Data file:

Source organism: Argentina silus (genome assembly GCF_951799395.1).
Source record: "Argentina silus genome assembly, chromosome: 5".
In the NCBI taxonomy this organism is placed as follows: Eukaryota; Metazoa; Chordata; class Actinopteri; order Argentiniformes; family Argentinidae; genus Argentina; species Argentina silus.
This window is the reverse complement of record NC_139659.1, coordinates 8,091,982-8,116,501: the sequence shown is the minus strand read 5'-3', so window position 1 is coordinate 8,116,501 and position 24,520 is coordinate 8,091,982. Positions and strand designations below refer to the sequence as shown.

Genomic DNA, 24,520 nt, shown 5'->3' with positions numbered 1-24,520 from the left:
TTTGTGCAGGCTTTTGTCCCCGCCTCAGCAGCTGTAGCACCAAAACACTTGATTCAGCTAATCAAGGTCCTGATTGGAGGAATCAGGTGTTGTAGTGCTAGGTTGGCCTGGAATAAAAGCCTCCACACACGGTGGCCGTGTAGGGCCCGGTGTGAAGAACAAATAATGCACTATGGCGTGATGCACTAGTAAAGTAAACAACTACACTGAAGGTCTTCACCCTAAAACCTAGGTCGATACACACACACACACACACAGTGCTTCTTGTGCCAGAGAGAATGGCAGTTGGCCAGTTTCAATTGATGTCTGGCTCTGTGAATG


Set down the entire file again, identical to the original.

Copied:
Source organism: Argentina silus (genome assembly GCF_951799395.1).
Source record: "Argentina silus genome assembly, chromosome: 5".
In the NCBI taxonomy this organism is placed as follows: Eukaryota; Metazoa; Chordata; class Actinopteri; order Argentiniformes; family Argentinidae; genus Argentina; species Argentina silus.
This window is the reverse complement of record NC_139659.1, coordinates 8,091,982-8,116,501: the sequence shown is the minus strand read 5'-3', so window position 1 is coordinate 8,116,501 and position 24,520 is coordinate 8,091,982. Positions and strand designations below refer to the sequence as shown.

Genomic DNA, 24,520 nt, shown 5'->3' with positions numbered 1-24,520 from the left:
TTTGTGCAGGCTTTTGTCCCCGCCTCAGCAGCTGTAGCACCAAAACACTTGATTCAGCTAATCAAGGTCCTGATTGGAGGAATCAGGTGTTGTAGTGCTAGGTTGGCCTGGAATAAAAGCCTCCACACACGGTGGCCGTGTAGGGCCCGGTGTGAAGAACAAATAATGCACTATGGCGTGATGCACTAGTAAAGTAAACAACTACACTGAAGGTCTTCACCCTAAAACCTAGGTCGATACACACACACACACACACAGTGCTTCTTGTGCCAGAGAGAATGGCAGTTGGCCAGTTTCAATTGATGTCTGGCTCTGTGAATG